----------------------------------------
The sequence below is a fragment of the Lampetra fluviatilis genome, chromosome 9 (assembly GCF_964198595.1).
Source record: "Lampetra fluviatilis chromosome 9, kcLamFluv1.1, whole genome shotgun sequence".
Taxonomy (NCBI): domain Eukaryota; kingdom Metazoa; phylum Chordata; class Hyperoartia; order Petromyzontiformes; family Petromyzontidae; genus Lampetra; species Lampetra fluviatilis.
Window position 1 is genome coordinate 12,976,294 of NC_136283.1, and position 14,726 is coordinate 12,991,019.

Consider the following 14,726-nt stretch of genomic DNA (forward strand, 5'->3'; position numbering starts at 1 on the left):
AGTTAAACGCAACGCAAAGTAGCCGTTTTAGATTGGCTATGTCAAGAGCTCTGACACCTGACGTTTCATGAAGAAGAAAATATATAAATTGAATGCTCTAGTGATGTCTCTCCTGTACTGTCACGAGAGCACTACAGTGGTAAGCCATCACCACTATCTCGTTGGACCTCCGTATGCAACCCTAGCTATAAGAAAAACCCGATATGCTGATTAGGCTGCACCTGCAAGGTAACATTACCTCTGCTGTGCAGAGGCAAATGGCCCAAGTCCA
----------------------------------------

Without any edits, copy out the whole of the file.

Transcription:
The sequence below is a fragment of the Lampetra fluviatilis genome, chromosome 9 (assembly GCF_964198595.1).
Source record: "Lampetra fluviatilis chromosome 9, kcLamFluv1.1, whole genome shotgun sequence".
Taxonomy (NCBI): domain Eukaryota; kingdom Metazoa; phylum Chordata; class Hyperoartia; order Petromyzontiformes; family Petromyzontidae; genus Lampetra; species Lampetra fluviatilis.
Window position 1 is genome coordinate 12,976,294 of NC_136283.1, and position 14,726 is coordinate 12,991,019.

Consider the following 14,726-nt stretch of genomic DNA (forward strand, 5'->3'; position numbering starts at 1 on the left):
AGTTAAACGCAACGCAAAGTAGCCGTTTTAGATTGGCTATGTCAAGAGCTCTGACACCTGACGTTTCATGAAGAAGAAAATATATAAATTGAATGCTCTAGTGATGTCTCTCCTGTACTGTCACGAGAGCACTACAGTGGTAAGCCATCACCACTATCTCGTTGGACCTCCGTATGCAACCCTAGCTATAAGAAAAACCCGATATGCTGATTAGGCTGCACCTGCAAGGTAACATTACCTCTGCTGTGCAGAGGCAAATGGCCCAAGTCCA